“I’ve got a little list, of society offenders who might well be underground,”
“No remorse, no fear… The justice of men is powerless. It can’t punish me. I’m already dead.
I died the same day David did. I’ll join him after I’ve had my revenge.”
Undeniably highly influential, this 1968 French film starts with a woman, Julie Kohler (Moreau) trying to commit suicide. Stopped by her mother, she begins her mission: to track down the five men who were, to some extent accidentally, responsible for gunning down her husband, literally outside the church where they had just got married. She jets around the country, taking care of them, and crossing their names off a list in her notebook. Sound familiar at all? Yes, this is another one of the sources which Quentin Tarantino
shamelessly ripped off was inspired by for Kill Bill, though obviously Kohler is nowhere near such a sword-swinging badass as The Bride, opting mostly for less arterial techniques. Tarantino says he never saw it, but for a devoted film fan who worked in a cult video store, that’s about as credible as his claim not to have seen City on Fire before making Reservoir Dogs. It also inspired, as documented elsewhere, the Kate Bush song The Wedding List, in which a widow seeks revenge for those who slew her husband.
Truffaut had just finished a lengthy set of interviews with Alfred Hitchcock, and you can see the influence here, not least in the score by frequent Hitchcock collaborator, Bernard Hermann, which riffs on the Bridal March to positive effect. Though the director spent so much time on set here arguing with his cinematographer, that Moreau ended up directing the actors for significant chunks. Truffaut expressed disappointment at the time of its release, and the critical response was underwhelming, but it was a commercial success and its reputation has grown over time. You can see why, with Moreau holding the episodic nature of the film together well, gluing the segments together devoted to each victim. She may not be able to overpower them physically, and the film works within that admirably, using her smarts and guile as a weapon, to reel them in and put them in a position where they are vulnerable. Her first victim is an excellent example, as she flirts with the man and eventually gets him to climb over a high balcony to retrieve her scarf. One little push, and she gets to cross a name off her list.
This intelligence holds throughout the entire movie. At first, it seems a fatal mistake when she leaves behind a bit of evidence at the scene of a crime, and worse still when she then attends the funeral of the victim, where she is arrested by the police. However, this leads to a glorious moment of realization for the viewer, when you figure out that it is all part of her meticulously-crafted plan. The last shot of the movie follows that to its logical conclusion [well, logical if you accept that, in sixties France, men and women could be held in the same prison; hey, it’s France!], in an entirely satisfying way. Its inevitability is part of its charm, because the viewer and the heroine know what’s about to happen, while everyone else is ignorant. In effect, you become Julie’s accomplice at the end, and it works brilliantly.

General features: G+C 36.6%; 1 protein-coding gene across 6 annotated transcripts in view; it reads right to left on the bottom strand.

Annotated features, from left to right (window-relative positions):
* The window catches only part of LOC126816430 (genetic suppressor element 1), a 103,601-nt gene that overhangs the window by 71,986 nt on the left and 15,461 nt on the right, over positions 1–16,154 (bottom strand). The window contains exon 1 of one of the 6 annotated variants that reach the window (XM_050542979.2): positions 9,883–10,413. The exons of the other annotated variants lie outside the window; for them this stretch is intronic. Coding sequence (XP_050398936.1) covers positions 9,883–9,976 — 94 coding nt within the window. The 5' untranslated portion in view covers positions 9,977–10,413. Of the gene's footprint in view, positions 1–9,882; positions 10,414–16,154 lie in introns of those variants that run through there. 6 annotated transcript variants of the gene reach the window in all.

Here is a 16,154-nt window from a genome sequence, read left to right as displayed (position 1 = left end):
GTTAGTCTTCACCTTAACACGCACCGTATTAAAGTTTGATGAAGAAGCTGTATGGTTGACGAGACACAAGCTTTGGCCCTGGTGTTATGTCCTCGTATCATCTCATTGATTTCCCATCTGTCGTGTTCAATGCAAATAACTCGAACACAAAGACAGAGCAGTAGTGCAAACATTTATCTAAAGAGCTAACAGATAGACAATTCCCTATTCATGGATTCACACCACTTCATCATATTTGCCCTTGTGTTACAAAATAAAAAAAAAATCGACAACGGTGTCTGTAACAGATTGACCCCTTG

It’s an interesting choice to make her targets not evil or even particularly malicious; careless, is probably closer to the truth, and the cost of that carelessness is, arguably, far in excess of what it deserves. This gives the film a moral ambiguity that’s the complete opposite of Kill Bill, where the rest of the DIVAS were set up as utterly deserving of the Bride’s vengeful fury. This almost absurdist balance seems typically French, as does the heroine’s remorseless quest for payback; both aspects are reminiscent of Jean de Florette/Manon des Sources, albeit clearly without those two films’ pastoral setting and tone. The film is based on a 1940 novel by American noir author Cornell Woolrich, though some imprints have it published under Woolrich’s pseudonym, William Irish. The novel opens with a quote by Guy de Maupassant: “For to kill is the great law set by nature in the heart of existence! There is nothing more beautiful and honorable than killing!”, and this is an apt summary of what follows.
It wasn’t Truffaut, but another cornerstone of the French new wave, Jean-Luc Godard, who supposedly said “All you need for a movie is a gun and a girl” [though indications are, he was quoting D.W. Griffith]. While Godard certain included the combination often enough in his own work, it’s from Truffaut we get a more fully-fledged exploration of the theme, even if Julie barely touches an actual gun over the course of the film – it’s understandable, given the nature of her husband’s death, that she would adopt other approaches. This manages to be as much a satire of, as a loving homage to, both Hitchcock and the tropes of the “vengeful woman” genre, though plays it dead straight, so can be appreciated and enjoyed purely on its own merits. If certainly not lacking in style, Truffaut – and, perhaps more importantly, Moreau – also manage to deliver the substance, and almost fifty years later, this stands the test of time with rare persistence.
Dir: François Truffaut
Star: Jeanne Moreau, Jean-Claude Brialy, Michel Bouquet, Charles Denner
[a.k.a. La Mariée était en noir]